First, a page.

17 May 2022
Innovation & Tech
reecetech leans into pretotyping to innovate big and small
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At Reece, there’s nothing we love more than connecting with our customers and making their days more productive and enjoyable in branch, on site and through our digital channels. 

A core value at Reece is to ‘innovate big and small’. Our team has a deep-seated culture of experimenting, always trying to improve our product offering in the interest of the customer. 

To ensure we deliver an enhanced and tailored digital experience for our customers, our team at reecetech has turned to pretotyping – or what we like to call “rapid experimentation”. 

Pretotyping, or “pretend prototyping”, is an experimentation technique originally developed by Alberto Savoia while working at Google as an Innovation Agitator. Since its creation, the technique has been put into practice across several organisations to ensure teams are 'building the right thing' before they build it.

Head of Digital Product, Luisa Bradshaw said, “Prototypes are great for testing out ideas, but they can take weeks or months to build, test and refine. And what if the starting idea isn’t even the right one? Prototyping helps us understand how we should build something, but pretotyping helps us know whether we should build it at all. It allows us to test ideas in days, for next to no cost, to validate whether our customers really value something. It shortens our innovation cycle time and helps us deliver more value back to our customers by spending less time building the wrong things.”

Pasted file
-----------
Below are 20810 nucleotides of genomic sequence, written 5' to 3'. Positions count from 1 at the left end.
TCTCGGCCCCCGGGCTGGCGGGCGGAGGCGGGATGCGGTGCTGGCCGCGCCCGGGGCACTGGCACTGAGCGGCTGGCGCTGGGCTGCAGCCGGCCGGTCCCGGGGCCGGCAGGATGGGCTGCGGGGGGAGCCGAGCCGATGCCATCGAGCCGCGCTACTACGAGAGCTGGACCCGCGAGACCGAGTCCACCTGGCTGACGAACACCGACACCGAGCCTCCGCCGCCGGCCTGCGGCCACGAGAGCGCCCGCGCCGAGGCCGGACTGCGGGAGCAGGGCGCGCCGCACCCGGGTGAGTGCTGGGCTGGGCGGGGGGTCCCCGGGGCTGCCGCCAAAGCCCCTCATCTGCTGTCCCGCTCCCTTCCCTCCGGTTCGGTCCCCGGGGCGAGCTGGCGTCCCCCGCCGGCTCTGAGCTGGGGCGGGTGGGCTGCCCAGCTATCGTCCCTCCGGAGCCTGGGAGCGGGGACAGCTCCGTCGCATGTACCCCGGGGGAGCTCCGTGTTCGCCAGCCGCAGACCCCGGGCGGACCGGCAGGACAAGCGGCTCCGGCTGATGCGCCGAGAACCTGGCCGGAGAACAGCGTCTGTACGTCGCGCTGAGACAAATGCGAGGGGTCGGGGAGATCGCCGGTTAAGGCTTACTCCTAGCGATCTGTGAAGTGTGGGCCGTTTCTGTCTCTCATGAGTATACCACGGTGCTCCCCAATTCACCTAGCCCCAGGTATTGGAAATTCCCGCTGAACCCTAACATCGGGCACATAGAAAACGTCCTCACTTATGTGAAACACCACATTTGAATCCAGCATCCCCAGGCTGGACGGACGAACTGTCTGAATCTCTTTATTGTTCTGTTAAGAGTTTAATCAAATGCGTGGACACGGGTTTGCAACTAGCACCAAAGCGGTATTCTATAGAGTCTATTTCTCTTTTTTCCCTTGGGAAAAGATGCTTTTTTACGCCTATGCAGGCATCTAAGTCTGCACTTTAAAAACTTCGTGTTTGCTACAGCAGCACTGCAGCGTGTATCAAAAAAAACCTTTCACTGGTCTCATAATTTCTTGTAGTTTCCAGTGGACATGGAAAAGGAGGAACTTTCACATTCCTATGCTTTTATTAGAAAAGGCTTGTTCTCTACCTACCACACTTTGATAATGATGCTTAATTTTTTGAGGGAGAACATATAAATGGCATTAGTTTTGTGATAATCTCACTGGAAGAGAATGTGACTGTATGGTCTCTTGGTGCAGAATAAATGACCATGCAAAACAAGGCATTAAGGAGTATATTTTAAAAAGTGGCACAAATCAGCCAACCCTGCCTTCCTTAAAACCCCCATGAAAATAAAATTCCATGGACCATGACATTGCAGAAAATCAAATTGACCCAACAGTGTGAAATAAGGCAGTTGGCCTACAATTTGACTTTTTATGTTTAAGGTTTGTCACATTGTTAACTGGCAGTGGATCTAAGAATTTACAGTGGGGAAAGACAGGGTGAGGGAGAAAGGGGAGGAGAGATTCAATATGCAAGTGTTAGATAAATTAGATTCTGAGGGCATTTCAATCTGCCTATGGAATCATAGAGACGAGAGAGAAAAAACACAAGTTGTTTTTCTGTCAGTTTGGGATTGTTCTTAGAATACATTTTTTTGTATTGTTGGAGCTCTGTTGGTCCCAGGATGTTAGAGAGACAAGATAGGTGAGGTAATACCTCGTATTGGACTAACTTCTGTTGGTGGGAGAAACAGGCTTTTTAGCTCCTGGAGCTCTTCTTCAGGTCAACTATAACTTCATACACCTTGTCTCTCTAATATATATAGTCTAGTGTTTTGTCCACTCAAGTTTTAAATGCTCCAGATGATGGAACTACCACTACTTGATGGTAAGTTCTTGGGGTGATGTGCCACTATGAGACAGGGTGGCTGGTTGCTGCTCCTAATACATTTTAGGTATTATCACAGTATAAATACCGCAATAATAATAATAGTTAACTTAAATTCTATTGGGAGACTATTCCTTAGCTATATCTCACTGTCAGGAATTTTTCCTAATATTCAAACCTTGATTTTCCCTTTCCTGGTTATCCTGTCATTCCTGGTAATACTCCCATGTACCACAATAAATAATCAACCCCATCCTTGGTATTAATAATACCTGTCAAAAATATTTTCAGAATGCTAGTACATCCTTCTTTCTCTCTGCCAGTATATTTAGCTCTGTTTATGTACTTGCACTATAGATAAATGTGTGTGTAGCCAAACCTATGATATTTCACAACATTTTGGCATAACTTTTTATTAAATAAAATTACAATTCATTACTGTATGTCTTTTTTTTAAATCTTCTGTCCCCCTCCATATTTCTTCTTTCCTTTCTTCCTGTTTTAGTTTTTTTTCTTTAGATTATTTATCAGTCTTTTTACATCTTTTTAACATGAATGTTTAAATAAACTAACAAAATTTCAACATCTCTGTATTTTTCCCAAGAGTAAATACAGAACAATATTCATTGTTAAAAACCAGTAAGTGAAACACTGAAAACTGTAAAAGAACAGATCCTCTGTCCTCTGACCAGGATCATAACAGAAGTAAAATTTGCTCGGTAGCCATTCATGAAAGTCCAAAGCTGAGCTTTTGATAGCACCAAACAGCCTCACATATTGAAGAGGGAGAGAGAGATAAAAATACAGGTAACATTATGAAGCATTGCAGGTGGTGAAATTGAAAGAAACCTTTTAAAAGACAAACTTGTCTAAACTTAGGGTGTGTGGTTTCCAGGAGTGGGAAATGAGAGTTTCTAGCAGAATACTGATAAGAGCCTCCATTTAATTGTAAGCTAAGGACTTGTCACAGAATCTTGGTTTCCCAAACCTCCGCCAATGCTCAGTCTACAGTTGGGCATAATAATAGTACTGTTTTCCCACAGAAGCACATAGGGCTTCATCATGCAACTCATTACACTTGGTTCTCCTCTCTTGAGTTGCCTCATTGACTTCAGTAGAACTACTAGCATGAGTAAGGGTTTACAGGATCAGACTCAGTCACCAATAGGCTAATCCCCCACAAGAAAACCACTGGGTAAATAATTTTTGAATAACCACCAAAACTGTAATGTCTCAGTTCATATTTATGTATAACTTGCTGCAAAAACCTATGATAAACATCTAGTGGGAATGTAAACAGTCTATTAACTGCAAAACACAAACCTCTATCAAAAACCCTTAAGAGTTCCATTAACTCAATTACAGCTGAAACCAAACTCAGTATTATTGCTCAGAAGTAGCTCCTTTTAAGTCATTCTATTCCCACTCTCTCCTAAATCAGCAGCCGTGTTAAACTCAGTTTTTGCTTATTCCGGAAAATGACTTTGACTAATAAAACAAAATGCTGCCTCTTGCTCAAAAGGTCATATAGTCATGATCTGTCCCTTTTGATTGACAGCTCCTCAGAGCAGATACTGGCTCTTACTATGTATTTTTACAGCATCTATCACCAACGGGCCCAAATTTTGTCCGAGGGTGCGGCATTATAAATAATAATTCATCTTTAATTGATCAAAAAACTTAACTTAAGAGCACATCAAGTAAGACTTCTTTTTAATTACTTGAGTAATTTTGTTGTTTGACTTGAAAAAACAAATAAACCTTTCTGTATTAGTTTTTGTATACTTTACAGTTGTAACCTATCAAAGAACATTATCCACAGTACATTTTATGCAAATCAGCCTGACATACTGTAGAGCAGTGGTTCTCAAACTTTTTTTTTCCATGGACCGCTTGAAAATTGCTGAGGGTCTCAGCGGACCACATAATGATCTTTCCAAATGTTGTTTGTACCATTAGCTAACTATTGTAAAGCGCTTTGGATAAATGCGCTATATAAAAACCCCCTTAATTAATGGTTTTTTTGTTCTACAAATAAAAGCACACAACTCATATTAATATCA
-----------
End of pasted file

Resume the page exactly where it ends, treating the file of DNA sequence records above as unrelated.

The reecetech team recently ran a pretotyping experiment on our maX app, giving customers the option to edit their existing orders. Without prompting, customers noticed the new option and elected to edit an order. More interestingly, 90% of the changes customers wanted to make were adding items they had forgotten. We gathered this insight in a day, without the high cost of building sophisticated software. In this instance, insights from further research led the team in a different direction, but the team did gather great insight for future software development plans in record time.

Luisa continued, “An innovative and continuous improvement mindset is at the heart of who we are at Reece. As a reecetech team, we celebrate the experiments and ideas that don’t work just as much as we celebrate the successes. A failed experiment is good because we’ve used insight to save money, time, and effort.  

Our people want to create customer impact. That’s why we do what we do. Pretotyping has been a fantastic way for all members of our team to stay close to our customers and deliver our customer promise through innovation.”

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On his first day of work, Product Manager Sebastian Roberts-Brown was leading a pretotyping experiment with customers.

“I love working on the reecetech team because of the open, fun, and friendly culture. I feel empowered to make independent decisions, ship features for our customers regularly, learning and iterating as I go. As a very customer-focussed team, running pretotyping experiments is great because we can get rapid, valid feedback directly from customer behaviour, rather than customer intent.” 

Pretotyping is now in our DNA at reecetech. We’ve run over twenty experiments and have embedded the process into our core product management philosophy. 

We’re always on the lookout for people with different perspectives and experiences to join our growing tech team. If that sounds like you, check out some of our open roles today: https://careers.reece.com/au/work-that-matters/tech-opportunities/ .  

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